VPNs are generally against ToS. Well, in a technical sort of way. In this case, it is not the VPN that is the problem, it is the use of the VPN in a specific way.

Netflix for example, in Section 4.3 of their TOS says:

>4.3. You may access Netflix content primarily within the country in which you have established your account and only in geographic locations where we offer your subscription plan **and have licensed such content**.

You will notice it does not say VPN anywhere, but it does say that you can only access content where you have established your account and only the licensed content.  Using a VPN in the US to watch US shows is perfectly fine. Using a VPN in the US to watch Korean shows not licensed in the US is against ToS. A VPN is one way (the primary way) that users can break this rule.

Section 4.6 of the Netflix ToS is more specific:

>4.6. You agree to use the Netflix service, including all features and functionalities associated therewith, in accordance with all applicable laws, rules and regulations, or other restrictions on use of the service or content therein. Except as explicitly authorized by us, you agree not to:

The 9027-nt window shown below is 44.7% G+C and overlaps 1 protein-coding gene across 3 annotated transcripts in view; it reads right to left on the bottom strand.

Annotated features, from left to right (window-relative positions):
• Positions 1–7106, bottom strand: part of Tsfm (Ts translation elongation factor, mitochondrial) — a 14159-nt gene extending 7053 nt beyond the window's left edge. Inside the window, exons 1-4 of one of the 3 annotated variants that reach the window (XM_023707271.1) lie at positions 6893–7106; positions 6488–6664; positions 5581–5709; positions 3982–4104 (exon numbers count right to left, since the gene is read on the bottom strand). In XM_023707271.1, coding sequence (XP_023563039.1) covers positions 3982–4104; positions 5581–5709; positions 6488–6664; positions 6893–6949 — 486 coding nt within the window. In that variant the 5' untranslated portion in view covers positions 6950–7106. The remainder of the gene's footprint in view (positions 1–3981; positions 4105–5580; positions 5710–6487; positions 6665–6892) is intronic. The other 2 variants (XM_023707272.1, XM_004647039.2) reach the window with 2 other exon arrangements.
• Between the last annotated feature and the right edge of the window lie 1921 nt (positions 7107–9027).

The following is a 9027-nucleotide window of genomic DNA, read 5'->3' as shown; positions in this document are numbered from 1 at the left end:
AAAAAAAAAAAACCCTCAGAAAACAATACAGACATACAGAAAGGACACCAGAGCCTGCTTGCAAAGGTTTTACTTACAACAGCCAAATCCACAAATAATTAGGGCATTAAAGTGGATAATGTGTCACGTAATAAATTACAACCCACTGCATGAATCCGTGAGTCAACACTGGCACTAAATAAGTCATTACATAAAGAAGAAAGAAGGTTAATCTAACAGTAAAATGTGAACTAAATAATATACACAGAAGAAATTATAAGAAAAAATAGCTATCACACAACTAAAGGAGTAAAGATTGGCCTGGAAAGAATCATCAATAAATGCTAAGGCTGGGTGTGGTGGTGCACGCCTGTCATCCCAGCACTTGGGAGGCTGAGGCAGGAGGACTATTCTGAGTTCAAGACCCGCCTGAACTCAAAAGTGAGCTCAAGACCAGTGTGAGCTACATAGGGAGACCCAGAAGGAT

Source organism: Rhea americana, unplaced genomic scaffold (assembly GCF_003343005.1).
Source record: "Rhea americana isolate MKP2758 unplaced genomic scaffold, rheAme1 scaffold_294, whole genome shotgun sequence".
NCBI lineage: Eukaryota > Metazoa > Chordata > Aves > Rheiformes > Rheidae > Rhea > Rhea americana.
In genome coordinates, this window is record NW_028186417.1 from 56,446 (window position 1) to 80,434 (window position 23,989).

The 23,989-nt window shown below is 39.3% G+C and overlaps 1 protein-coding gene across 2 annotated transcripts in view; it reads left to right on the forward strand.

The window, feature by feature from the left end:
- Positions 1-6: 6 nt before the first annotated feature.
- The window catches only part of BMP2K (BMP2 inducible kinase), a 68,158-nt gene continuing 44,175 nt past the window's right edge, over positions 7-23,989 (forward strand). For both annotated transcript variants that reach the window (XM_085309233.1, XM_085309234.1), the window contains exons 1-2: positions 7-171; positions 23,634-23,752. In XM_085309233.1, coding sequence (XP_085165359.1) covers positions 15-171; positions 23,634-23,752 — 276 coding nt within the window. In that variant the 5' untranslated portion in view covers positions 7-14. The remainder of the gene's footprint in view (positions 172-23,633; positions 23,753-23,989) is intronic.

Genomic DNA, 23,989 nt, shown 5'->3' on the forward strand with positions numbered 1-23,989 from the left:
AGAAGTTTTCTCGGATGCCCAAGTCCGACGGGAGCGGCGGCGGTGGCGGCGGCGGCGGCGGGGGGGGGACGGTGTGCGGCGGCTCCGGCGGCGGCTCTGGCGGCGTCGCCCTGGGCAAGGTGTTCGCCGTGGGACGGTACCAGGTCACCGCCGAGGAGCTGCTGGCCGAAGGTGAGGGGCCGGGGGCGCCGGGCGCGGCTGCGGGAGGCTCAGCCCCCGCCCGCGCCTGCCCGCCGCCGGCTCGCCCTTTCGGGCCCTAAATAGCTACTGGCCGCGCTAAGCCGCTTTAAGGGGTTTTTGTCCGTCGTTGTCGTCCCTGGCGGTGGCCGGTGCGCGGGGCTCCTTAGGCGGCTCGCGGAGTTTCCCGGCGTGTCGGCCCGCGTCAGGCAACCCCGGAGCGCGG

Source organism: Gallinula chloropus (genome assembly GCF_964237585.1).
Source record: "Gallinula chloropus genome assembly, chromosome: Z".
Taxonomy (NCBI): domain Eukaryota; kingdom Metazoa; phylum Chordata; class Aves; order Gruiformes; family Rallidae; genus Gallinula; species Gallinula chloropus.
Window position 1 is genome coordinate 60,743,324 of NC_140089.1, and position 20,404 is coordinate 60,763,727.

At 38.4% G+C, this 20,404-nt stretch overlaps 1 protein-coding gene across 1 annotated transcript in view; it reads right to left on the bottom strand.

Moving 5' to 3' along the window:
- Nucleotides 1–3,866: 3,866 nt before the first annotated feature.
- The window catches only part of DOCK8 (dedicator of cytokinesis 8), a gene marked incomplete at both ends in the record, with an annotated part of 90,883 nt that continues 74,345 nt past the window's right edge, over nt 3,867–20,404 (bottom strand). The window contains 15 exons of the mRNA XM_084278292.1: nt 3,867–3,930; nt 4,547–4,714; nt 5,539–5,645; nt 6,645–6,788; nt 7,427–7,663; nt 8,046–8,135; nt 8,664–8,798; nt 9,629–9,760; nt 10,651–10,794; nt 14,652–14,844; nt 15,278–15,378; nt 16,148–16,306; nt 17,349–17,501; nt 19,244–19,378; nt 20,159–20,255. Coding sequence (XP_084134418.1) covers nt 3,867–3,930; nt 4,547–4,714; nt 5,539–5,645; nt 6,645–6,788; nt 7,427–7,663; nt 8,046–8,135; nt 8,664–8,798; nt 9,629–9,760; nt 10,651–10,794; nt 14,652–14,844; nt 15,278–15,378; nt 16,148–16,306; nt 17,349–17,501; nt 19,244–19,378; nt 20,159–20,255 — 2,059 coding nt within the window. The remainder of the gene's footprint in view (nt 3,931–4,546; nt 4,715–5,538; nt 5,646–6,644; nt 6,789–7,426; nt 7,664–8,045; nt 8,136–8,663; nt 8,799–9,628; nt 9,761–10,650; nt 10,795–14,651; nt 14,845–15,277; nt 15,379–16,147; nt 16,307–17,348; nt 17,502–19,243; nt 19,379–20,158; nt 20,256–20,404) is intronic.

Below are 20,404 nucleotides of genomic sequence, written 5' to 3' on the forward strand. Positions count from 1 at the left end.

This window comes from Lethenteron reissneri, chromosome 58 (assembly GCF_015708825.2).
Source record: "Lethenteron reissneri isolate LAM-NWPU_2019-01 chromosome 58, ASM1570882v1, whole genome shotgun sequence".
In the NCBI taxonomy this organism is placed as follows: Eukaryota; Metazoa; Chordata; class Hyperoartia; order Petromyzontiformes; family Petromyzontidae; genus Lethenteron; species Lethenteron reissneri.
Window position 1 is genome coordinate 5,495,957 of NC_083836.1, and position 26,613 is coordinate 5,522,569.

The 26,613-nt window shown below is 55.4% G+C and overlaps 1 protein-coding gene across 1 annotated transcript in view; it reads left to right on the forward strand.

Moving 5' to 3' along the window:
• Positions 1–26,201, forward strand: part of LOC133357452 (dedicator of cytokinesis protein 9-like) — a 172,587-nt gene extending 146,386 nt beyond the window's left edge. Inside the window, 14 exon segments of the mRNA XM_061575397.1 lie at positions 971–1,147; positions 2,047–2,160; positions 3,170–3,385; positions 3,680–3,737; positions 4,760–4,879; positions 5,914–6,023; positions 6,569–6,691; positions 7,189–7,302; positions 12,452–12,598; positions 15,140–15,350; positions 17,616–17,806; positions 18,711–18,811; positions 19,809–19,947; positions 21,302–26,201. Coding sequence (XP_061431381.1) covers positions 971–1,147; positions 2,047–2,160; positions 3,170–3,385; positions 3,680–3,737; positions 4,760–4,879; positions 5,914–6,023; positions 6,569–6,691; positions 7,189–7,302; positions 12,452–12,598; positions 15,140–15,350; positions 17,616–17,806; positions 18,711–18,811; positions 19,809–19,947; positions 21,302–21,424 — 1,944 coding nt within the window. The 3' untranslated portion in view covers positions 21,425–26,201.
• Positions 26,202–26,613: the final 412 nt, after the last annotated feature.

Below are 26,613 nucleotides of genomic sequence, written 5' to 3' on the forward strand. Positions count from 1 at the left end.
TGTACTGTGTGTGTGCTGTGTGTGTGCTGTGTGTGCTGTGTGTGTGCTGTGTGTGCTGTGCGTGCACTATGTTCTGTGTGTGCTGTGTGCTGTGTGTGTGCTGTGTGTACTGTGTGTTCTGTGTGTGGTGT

>(ii) **circumvent, remove, alter, deactivate, degrade, block, obscure or thwart any of the content protections** or other elements of the Netflix service, including the graphical user interface, any advertising or advertising features, copyright notices, and trademarks;

Again, a VPN is one way to circumvent content protections, and using it in that way is against TOS.


A knife can be used to make a sandwich or to cut open a package. If we want to ban people from cutting sandwiches, we can do one of two things. We can ban knives, or we can ban cutting sandwiches. The better option is to ban cutting sandwiches.

If we ONLY ban using knives, we will stop people from opening boxes with knives and from cutting sandwiches with knives, but people will still be able to cut sandwiches using anything else.

Anonymous 0 Comments

The use of VPNs benefits streaming services. It’s cheaper for them if they don’t actually have to license their content in your country. They could easily tell that you’re using a VPN, but they choose to turn a blind eye.

In return, their catalog effectively gets much wider without them spending any more money and therefore they attract more subscribers.

Compare this to a streaming service with different incentives: BBC iPlayer. Their goal is to provide their content to anybody in the UK (who has a TV license) and nothing else. They block VPNs because they gain nothing from a user in another country watching their content, in fact the BBC loses out because it makes it harder to sell on to Netflix or whatever.

Anonymous 0 Comments

Because the streaming services want you to be able to watch. They just legally can’t make it happen because of licensing bull****. So they put up ***exactly*** the legally required amount to stop you from doing it, and not an ounce more.

Anonymous 0 Comments

> Why aren’t VPNs against TOS for streaming services?

They are.

> It just seems to me like these services would block access to users with VPNs.

They do (or at least try to, it’s a game of cat and mouse).